Spot rates from mainland China to the US West Coast declined sharply this week, ending a rally that began in late August and suggesting that the front-loading ahead of Jan. 1 tariff increases might be moderating.
The drop in the spot market comes a week before carriers are set to impose Dec. 1 general rate increases (GRIs) on the trans-Pacific trade. A mid-December GRI has also been announced.
Shanghai-US West Coast rates lost $282, falling 11 percent to $2,247 per FEU, a rate the trade has not seen in three months. Spot rates from mainland China to the US East Coast slid by $87 to $3,652 per FEU.
Shipments in the past three weeks have been mostly spring merchandise and manufacturing inputs front-loaded ahead of the Jan. 1 tariffs, so it is uncertain how long the volume will remain high and vessel space tight. A forwarder predicted that imports will drop noticeably beginning in mid-December, while a carrier executive said imports would remain strong right up to the Jan. 1 deadline. Either scenario begs the question as to what will happen in January.
According to Maersk Line chief commercial officer Vincent Clerc, volume is expected to fall off in the first quarter of 2019.
“As tariffs start to come into effect in January, we expect to see a significant slowdown in demand of imports into the US,” Clerc said during the Maersk Line third-quarter earnings call.
“A lot of customers have accelerated their purchase orders to get them into the US before the tariffs, but there will be a lull as everyone tries to figure out their supply chains going forward. So we have here an assignable cause for lower demand, and the way we are dealing with it on the Pacific is that we will take capacity out around Chinese New Year to make sure we right-size our network for lower demand.”
Supply, demand forecast
Zvi Schreiber, CEO of Freightos, predicted that supply-demand would remain in balance through December, so previously announced GRIs to take effect on Dec. 1 and Dec. 15 will most likely not be enforced.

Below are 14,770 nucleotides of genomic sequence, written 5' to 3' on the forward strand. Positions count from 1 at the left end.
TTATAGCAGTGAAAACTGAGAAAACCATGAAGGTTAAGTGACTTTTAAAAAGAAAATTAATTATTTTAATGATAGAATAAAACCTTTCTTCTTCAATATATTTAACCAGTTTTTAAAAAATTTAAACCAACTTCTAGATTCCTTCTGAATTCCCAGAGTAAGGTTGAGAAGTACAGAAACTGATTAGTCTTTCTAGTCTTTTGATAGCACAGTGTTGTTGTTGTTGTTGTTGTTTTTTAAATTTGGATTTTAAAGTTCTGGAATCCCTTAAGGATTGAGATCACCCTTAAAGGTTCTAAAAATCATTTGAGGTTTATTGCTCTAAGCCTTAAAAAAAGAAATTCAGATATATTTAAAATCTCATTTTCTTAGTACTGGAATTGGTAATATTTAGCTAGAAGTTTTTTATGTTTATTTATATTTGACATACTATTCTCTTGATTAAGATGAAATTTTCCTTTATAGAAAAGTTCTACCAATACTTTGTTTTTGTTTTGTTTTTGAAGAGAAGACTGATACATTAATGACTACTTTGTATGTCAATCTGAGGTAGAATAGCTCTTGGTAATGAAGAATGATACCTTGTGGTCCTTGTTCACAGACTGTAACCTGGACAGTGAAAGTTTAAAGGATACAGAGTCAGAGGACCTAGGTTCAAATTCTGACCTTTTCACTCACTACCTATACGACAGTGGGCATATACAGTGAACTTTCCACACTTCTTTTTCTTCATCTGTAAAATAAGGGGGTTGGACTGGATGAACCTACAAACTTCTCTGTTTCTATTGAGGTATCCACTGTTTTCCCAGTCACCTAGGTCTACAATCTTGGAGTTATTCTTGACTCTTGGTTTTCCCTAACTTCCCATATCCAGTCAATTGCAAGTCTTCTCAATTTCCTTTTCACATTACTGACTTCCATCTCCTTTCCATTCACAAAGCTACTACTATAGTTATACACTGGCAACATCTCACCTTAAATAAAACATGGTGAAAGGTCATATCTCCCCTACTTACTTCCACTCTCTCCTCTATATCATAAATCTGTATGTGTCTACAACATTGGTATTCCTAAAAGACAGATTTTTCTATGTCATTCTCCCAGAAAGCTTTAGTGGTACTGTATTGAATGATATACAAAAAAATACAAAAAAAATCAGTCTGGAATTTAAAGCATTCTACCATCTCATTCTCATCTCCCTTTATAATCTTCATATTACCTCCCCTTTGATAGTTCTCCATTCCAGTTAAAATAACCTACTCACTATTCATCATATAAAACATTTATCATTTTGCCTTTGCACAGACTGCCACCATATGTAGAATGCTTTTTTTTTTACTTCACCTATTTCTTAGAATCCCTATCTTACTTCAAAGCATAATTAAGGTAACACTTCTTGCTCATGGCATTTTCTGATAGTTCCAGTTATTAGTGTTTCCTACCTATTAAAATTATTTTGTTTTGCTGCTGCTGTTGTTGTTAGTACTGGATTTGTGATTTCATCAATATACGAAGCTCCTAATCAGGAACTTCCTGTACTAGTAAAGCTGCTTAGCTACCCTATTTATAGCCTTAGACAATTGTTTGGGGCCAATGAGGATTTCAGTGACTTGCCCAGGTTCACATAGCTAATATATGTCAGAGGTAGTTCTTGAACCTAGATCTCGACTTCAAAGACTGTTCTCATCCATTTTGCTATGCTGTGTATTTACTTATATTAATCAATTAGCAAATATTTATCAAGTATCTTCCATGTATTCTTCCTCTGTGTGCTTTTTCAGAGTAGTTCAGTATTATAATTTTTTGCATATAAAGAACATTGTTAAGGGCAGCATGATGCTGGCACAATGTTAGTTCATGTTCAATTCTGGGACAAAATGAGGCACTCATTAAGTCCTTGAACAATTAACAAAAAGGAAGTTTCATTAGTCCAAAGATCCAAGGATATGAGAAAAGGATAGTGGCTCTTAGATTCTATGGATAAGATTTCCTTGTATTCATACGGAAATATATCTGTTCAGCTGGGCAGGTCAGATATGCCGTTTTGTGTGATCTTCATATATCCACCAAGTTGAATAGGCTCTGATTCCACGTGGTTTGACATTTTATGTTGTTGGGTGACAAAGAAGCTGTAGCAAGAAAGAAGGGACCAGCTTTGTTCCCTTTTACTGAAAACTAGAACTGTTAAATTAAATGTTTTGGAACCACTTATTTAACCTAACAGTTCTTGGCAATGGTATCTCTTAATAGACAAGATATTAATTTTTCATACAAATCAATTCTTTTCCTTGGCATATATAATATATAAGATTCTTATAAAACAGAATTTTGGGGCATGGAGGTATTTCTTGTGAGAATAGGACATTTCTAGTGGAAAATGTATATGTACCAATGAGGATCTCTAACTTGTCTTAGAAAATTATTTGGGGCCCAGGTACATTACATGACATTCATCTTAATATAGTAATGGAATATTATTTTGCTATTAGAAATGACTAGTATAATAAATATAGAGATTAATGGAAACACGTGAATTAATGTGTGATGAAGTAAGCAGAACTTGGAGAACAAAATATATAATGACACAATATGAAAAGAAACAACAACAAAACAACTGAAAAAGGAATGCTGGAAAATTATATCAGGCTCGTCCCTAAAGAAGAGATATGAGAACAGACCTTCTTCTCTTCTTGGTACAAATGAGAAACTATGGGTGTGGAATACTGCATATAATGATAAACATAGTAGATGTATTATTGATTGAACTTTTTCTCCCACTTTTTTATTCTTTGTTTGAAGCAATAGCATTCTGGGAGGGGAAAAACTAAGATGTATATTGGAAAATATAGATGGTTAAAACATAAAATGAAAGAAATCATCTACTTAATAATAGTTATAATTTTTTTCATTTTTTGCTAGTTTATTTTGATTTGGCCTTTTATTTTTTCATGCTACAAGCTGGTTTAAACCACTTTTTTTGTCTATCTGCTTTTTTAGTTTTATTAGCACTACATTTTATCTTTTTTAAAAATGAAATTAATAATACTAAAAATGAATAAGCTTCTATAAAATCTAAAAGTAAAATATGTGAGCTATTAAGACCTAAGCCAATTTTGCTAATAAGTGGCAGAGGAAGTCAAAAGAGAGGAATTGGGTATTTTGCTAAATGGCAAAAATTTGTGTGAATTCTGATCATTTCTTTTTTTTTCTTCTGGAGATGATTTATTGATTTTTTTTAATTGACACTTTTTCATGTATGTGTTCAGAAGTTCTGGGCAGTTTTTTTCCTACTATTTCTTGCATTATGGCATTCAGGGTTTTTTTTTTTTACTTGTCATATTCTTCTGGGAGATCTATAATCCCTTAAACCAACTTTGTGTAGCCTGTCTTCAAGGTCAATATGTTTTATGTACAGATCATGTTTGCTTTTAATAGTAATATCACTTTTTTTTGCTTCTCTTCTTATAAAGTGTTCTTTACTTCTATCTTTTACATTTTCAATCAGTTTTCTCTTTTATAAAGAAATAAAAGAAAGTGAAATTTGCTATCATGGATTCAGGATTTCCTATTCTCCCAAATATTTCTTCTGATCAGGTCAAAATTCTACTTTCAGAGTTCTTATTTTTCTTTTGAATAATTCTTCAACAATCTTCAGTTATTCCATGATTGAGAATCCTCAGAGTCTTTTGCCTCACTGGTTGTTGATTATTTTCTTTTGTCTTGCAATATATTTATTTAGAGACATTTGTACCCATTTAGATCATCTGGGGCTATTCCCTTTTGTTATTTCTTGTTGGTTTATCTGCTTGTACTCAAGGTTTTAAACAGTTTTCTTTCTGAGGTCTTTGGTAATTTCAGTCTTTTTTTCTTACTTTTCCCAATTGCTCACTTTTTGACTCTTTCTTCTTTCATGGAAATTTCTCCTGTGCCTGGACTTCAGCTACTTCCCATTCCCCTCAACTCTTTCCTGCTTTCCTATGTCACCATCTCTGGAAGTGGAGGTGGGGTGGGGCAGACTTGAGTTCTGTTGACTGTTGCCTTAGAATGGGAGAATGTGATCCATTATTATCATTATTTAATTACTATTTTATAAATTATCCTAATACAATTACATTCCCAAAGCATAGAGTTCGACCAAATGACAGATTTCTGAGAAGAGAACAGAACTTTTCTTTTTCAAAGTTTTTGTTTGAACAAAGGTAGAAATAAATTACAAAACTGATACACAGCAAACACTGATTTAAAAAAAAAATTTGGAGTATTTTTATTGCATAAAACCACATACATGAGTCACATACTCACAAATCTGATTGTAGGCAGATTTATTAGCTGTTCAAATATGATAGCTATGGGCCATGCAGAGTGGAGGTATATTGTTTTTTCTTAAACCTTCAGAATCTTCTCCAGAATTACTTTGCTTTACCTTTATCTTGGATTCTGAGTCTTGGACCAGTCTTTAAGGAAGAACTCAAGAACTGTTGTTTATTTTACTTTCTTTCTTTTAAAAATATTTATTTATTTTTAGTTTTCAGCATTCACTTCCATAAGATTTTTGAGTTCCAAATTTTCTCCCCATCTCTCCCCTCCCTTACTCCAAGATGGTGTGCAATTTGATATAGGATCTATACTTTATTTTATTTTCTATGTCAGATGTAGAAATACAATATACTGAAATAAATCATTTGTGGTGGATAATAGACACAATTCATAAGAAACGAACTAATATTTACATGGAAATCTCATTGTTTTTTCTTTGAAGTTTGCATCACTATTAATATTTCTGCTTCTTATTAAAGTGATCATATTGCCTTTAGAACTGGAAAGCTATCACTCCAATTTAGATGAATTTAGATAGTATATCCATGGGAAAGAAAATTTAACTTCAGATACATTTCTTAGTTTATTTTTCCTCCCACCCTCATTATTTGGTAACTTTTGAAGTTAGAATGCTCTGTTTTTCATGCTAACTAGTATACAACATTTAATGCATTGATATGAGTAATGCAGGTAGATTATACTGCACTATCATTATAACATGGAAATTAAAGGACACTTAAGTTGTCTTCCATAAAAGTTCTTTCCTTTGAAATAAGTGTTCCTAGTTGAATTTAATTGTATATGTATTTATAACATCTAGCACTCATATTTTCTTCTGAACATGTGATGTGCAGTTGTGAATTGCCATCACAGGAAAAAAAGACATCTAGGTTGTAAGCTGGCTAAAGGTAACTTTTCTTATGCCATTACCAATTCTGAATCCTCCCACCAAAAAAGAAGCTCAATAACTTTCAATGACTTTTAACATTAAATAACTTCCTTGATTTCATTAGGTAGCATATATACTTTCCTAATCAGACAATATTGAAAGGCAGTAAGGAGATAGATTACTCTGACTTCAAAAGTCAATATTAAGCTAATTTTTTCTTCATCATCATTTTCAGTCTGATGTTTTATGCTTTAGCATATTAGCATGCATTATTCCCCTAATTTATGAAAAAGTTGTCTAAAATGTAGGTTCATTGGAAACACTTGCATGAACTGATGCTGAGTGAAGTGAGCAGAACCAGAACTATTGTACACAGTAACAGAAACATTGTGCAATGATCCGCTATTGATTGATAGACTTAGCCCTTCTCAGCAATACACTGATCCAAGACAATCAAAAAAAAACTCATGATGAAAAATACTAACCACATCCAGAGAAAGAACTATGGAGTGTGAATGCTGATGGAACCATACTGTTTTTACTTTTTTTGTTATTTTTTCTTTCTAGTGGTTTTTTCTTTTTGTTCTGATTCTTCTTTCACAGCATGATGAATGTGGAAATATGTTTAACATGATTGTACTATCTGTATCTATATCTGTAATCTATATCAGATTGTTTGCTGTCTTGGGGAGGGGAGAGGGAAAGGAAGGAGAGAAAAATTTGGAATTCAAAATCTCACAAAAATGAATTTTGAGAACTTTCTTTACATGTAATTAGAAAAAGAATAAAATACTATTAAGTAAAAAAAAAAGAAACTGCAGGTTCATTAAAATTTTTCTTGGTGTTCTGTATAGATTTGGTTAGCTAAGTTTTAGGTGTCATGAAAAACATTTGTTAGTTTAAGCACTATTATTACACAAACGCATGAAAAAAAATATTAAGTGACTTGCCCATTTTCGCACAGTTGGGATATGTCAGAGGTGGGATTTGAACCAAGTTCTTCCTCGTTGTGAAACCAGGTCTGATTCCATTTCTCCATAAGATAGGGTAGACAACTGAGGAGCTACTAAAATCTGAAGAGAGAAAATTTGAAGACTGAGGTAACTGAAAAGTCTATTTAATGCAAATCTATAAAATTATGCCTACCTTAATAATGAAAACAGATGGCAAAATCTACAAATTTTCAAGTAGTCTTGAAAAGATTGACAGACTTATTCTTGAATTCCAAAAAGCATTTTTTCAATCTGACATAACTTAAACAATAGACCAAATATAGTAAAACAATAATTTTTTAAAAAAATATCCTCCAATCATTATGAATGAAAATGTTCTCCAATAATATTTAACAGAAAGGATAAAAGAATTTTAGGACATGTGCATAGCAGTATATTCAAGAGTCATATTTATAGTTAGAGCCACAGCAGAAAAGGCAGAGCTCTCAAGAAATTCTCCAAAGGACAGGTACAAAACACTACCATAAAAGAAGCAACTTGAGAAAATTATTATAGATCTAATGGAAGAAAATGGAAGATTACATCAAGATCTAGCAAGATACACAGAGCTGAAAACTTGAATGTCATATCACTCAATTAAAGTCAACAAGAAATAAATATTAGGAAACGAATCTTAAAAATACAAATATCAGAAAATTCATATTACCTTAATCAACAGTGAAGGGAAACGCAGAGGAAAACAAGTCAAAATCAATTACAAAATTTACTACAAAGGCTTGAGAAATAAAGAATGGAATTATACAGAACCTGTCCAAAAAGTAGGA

Carriers have been active in raising supply with extra loaders on the West Coast routes, which may be influencing pricing on the trade, but shippers have until the middle of December to get their cargo loaded in Asia in time to reach the US before Jan. 1. East Coast shippers are under greater time pressure and will need to load their containers in Chinese ports by the first week of December.
But overall, the front-loading of Christmas merchandise that began in mid-summer, followed by the early rush of spring shipments due to tariffs and threatened tariffs, will ensure that container volumes this year will be rather strong. Imports in the first nine months of 2018 were up 5.2 percent over the same period last year, according to PIERS, a JOC.com sister product.
The ability of carriers individually and through their vessel-sharing alliances (VSAs) since summer to balance supply with demand has kept spot rates high for the past four months. Carriers suspended three weekly services to the West Coast, reducing capacity by 6 percent, and one to the East Coast, reducing capacity 1.3 percent. Also, carriers this autumn have blanked individual sailings to maintain balance as well as blanked voyages. These moves kept West Coast spot rates above $2,000 per FEU for 16 consecutive weeks and East Coast rates above $3,000 for 17 weeks.
A total of 26 sailings were blanked on the trans-Pacific, almost double the combined number of the last two years, according to SeaIntelligence data, pushing up rates to five-year highs.
The tightened space creates disruption for shippers, something that was especially evident on the trans-Pacific this peak season and beyond with shipper complaints of rolled cargo and a lack of space for even contracted volume.
At the JOC’s TPM Asia conference in Shenzhen in October, shippers questioned why capacity was withdrawn ahead of a peak shipping period with trade tariffs in the offing.
Asked whether this was a cynical move by the carriers, APL CEO Nicolas Sartini told JOC.com, “You have to look at the way it was back in May-June. It was when we had a very steep increase in fuel starting and it was after the conclusion of the contracts that had ended with disappointing rates. It was not orchestrated and it was not easy to focus on the exact demand, so it was a logical decision back then.
“So if you looked at the economics in May-June, it did not make sense to maintain capacity. Other alliances made their same assessment and also withdrew capacity.”